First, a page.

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Archaeological Museum and San Donato Necropolis


The Civic Archaeological Museum is situated in via Resenterra and it collects artefacts discovered in the archaeological excavations of the Roman necropolis of San Donato.

Archaeological studies on the area of San Donato boast an ancient tradition dating back to at least 1776 thanks to Don Francesco Pedri, the parish priest of Telve (TN). He highlighted a close and ancient bond between the Tesino and the territory of Lamon, linked to the early evangelization of the territory that exploited the existing communication routes (G. Guiotto" El Campanon "n.15 2005). In 1793, the hypothesis of a roman occupation and the existence of an important artery of communication between the two plateaus is supported by Giuseppe Andrea Montebello in his work "Historical, topographical and religious news of Valsugana and Primiero", where he reports all the information received from Bartolomeo Villabruna.

At the end of the nineteenth century Don Pietro Tiziani, the priest of San Donato, conducted a first series of excavations in its small family farm in the locality Piasentot, inspired by the stories of a paternal aunt who told him about the fortuitous discovery of a small urn "of about half a liter and almost full of ancient coins". Later, after several excavations, Don Tiziani found the first tombs and their grave goods characterised by an articulated composition.
However, it will be necessary to wait another 100 years for a systematic archaeological investigation, which started in 2000 and continued in 2001, 2003, 2005 and 2009, confirming the existence of an interesting Roman necropolis on this site.

In the Roman age the area of San Donato belonged to the municipium of Feltria, whose administrative jurisdiction included almost the whole Valsugana. A route- attested by the Itinerarium Antonini (III century AD) - connected the ancient Feltria with the upper Valsugana and then with Tridentum, therefore there are good reasons to believe that the path crossed the area of San Donato in order to reach Ausugum (Borgo Valsugana) and that the Roman settlement to which the necropolis in question belonged was a small town along this street.

The excavations conducted so far (the last one during the summer of 2009) and financed by the Cariverona Foundation, the Veneto Region and the Municipality of Lamon, have altogether brought to light over eighty tombs.

The necropolis has very unique characteristics if compared to the others of that age. The oval-shaped tombs found in the ground contained huddled bodies with more or less flexed limbs. Individuals were seated with their backs resting on the wall of the pit and with their heads facing east. This type of inhumation is typical of the Bronze Age and very different from the traditional one ( supine burial or cremation).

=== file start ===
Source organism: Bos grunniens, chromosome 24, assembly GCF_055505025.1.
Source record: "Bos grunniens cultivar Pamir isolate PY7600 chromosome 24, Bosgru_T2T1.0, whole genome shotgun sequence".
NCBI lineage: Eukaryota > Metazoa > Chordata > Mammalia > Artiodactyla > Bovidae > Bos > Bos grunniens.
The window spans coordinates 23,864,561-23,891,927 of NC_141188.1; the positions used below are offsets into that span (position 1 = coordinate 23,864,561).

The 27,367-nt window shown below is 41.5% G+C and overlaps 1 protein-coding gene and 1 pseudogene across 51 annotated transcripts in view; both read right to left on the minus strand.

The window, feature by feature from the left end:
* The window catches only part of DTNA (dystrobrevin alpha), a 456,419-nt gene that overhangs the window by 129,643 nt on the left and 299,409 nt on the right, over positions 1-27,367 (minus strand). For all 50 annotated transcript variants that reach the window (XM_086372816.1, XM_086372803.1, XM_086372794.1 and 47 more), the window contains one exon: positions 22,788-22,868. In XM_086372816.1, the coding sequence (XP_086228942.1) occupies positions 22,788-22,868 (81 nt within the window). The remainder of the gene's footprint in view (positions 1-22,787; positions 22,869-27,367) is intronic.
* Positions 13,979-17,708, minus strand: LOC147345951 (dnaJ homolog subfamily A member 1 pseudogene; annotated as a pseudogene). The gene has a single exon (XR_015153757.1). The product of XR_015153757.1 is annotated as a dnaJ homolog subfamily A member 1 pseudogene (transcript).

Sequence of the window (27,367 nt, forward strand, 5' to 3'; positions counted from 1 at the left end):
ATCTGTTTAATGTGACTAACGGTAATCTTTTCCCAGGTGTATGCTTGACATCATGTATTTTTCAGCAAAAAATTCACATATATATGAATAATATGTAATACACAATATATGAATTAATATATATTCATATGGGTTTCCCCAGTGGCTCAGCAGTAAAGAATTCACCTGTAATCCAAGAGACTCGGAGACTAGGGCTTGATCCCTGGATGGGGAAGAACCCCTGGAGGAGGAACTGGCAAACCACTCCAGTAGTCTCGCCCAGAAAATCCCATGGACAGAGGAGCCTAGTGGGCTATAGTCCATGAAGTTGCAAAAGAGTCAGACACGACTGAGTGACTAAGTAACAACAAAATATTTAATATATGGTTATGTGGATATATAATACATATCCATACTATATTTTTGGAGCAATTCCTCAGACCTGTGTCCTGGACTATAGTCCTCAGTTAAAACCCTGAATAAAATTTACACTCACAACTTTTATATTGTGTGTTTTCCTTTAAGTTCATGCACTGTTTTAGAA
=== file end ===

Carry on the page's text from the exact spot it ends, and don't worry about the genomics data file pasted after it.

The grave goods, both male and female, are made up of everyday objects, clothing, ornaments and coins. Ceramic elements are almost absent with only one exception. In the female tombs many bronze, silver and glass ornaments have been found, indicating a certain status of the population. Note the presence of the so-called "B" silver earrings which, due to their very particular shape, have been chosen as the symbol of the exhibition.

More basic, but still very interesting, was the men's funeral kit which included the famous pocket knives used in the daily work. No weapons have been found so far.

Also quite unusual was the discovery in 2001 of a very particular burial alongside the human ones: an ox, aged two years, probably sacrificed for some propitiatory rite and subsequently buried with all the honours in the same period of the other humans. This discovery suggests an abundance of food since the ox was buried entire, as it can be seen from the analysis of the bones. The accurate deposition of this animal, with its head resting on a large stone which kept it slightly raised, leads us to believe that it was part of a sacrificial rite.

Finally, it is worth to mention the almost total absence of young people (only two out of the eighty graves so far discovered) and the particular physical characteristics of these ancients Romans, strong and robust. The grave goods brought to light during the excavations conducted in 2000, 2001 and 2003 have been completely restored in the Restoration Laboratory of the Soprintendenza per i Bene Archeologici. Furthermore, the scientific cataloguing of the objects was accomplished with the funding of the Ministry for Cultural Heritage and Activities. The Soprintendenza has also insert the analysis of the glass and gold parts of the necklaces, found in some female burials of the necropolis, as part of a Finalized Project for Cultural Heritage.

The Museum is open at fixed times during summer, by reservation the rest of the year.

For information and booking: Pro Loco Lamon 0439/96393